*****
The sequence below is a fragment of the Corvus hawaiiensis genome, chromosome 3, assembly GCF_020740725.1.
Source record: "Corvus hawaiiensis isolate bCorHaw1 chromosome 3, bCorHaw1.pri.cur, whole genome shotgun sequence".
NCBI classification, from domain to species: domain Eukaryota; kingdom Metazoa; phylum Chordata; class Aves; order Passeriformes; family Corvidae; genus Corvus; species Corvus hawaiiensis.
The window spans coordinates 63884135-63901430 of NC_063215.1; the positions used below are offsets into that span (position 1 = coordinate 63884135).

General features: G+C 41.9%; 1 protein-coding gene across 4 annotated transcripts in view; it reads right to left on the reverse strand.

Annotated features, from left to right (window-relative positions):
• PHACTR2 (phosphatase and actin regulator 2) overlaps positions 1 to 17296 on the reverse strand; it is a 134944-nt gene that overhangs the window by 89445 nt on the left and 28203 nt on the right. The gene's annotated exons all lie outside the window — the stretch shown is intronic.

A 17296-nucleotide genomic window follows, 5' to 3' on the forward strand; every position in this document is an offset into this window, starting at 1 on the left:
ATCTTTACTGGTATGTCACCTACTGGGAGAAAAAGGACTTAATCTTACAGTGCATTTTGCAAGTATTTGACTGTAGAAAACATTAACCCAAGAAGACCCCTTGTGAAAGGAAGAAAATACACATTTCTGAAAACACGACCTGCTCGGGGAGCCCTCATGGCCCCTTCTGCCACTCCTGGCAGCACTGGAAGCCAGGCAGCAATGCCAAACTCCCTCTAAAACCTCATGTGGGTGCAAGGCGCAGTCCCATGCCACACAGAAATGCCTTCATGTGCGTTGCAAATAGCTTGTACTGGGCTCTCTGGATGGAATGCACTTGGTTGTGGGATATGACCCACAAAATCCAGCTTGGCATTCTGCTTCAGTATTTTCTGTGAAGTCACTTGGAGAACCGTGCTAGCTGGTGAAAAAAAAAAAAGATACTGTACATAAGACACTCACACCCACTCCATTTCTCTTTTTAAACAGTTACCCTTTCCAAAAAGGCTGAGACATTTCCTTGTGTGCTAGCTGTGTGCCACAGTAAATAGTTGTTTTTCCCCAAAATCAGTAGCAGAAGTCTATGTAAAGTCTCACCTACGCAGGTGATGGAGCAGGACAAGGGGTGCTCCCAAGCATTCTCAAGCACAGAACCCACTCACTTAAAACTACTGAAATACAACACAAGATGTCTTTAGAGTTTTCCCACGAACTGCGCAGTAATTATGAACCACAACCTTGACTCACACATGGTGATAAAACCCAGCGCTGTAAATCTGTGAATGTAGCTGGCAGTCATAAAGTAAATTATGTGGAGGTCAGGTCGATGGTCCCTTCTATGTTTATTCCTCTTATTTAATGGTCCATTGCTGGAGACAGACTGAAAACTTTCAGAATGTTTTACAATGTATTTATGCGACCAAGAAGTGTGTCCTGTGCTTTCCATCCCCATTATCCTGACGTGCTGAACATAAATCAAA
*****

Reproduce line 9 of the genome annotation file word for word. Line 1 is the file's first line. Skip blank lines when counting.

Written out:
ATCTTTACTGGTATGTCACCTACTGGGAGAAAAAGGACTTAATCTTACAGTGCATTTTGCAAGTATTTGACTGTAGAAAACATTAACCCAAGAAGACCCCTTGTGAAAGGAAGAAAATACACATTTCTGAAAACACGACCTGCTCGGGGAGCCCTCATGGCCCCTTCTGCCACTCCTGGCAGCACTGGAAGCCAGGCAGCAATGCCAAACTCCCTCTAAAACCTCATGTGGGTGCAAGGCGCAGTCCCATGCCACACAGAAATGCCTTCATGTGCGTTGCAAATAGCTTGTACTGGGCTCTCTGGATGGAATGCACTTGGTTGTGGGATATGACCCACAAAATCCAGCTTGGCATTCTGCTTCAGTATTTTCTGTGAAGTCACTTGGAGAACCGTGCTAGCTGGTGAAAAAAAAAAAAGATACTGTACATAAGACACTCACACCCACTCCATTTCTCTTTTTAAACAGTTACCCTTTCCAAAAAGGCTGAGACATTTCCTTGTGTGCTAGCTGTGTGCCACAGTAAATAGTTGTTTTTCCCCAAAATCAGTAGCAGAAGTCTATGTAAAGTCTCACCTACGCAGGTGATGGAGCAGGACAAGGGGTGCTCCCAAGCATTCTCAAGCACAGAACCCACTCACTTAAAACTACTGAAATACAACACAAGATGTCTTTAGAGTTTTCCCACGAACTGCGCAGTAATTATGAACCACAACCTTGACTCACACATGGTGATAAAACCCAGCGCTGTAAATCTGTGAATGTAGCTGGCAGTCATAAAGTAAATTATGTGGAGGTCAGGTCGATGGTCCCTTCTATGTTTATTCCTCTTATTTAATGGTCCATTGCTGGAGACAGACTGAAAACTTTCAGAATGTTTTACAATGTATTTATGCGACCAAGAAGTGTGTCCTGTGCTTTCCATCCCCATTATCCTGACGTGCTGAACATAAATCAAA